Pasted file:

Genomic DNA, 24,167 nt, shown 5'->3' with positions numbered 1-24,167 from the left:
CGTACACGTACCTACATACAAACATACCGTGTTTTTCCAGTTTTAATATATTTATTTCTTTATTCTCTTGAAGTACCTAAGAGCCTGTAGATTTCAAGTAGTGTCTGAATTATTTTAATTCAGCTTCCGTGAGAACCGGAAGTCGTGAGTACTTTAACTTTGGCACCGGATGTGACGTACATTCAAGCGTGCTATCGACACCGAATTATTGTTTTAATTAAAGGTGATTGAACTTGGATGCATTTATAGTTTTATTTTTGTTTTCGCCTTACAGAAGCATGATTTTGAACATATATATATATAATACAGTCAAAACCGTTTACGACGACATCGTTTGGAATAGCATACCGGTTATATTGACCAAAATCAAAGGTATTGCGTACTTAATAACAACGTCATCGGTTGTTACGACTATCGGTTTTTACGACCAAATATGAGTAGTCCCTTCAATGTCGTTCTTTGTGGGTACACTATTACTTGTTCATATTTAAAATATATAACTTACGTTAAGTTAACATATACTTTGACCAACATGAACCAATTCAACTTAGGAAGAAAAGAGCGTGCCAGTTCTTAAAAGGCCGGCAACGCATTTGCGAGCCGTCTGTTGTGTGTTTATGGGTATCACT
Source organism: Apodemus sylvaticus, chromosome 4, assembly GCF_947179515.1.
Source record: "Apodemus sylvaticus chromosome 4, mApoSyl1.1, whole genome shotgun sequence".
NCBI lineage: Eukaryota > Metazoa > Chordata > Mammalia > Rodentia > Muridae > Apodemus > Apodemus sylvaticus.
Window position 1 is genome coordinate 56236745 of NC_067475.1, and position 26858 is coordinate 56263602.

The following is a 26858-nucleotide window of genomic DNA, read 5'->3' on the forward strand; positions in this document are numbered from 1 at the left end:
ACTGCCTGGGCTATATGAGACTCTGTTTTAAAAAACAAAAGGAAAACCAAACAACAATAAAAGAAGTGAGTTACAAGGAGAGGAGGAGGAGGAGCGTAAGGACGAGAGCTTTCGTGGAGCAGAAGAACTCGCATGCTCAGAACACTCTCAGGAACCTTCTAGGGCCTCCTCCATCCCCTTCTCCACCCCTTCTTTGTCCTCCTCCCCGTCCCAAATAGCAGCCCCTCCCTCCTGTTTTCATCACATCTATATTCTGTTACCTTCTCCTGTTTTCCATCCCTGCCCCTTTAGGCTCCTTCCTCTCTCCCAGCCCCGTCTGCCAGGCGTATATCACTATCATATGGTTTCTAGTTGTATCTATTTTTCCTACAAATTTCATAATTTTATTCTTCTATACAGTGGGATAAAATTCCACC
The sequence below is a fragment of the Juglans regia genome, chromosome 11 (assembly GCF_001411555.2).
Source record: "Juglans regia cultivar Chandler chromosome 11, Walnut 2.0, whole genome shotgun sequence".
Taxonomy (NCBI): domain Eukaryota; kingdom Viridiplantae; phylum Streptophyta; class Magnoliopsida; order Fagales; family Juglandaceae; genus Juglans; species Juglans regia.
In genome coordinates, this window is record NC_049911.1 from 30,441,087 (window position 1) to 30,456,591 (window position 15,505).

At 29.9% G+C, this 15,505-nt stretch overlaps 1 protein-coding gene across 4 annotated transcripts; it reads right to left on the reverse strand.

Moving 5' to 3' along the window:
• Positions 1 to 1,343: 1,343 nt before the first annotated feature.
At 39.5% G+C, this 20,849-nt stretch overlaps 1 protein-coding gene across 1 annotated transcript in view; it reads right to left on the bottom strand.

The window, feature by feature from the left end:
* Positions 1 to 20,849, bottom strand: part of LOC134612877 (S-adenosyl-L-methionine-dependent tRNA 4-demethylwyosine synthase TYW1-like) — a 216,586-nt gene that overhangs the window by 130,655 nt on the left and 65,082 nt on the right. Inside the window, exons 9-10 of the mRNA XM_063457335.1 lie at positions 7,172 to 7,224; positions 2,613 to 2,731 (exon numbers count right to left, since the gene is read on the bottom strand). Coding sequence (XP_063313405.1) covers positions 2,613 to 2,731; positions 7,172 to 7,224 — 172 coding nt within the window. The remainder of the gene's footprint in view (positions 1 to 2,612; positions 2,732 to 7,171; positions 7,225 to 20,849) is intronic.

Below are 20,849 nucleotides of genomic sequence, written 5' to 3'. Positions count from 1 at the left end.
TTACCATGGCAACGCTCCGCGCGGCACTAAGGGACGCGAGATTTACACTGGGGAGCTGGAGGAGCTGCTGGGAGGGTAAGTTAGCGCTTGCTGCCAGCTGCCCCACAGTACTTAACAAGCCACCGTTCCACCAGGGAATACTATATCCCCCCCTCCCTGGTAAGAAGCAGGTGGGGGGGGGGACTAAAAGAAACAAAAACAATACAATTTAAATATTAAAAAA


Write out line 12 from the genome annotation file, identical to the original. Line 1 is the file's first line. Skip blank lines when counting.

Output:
In genome coordinates, this window is record NC_049911.1 from 30,441,087 (window position 1) to 30,456,591 (window position 15,505).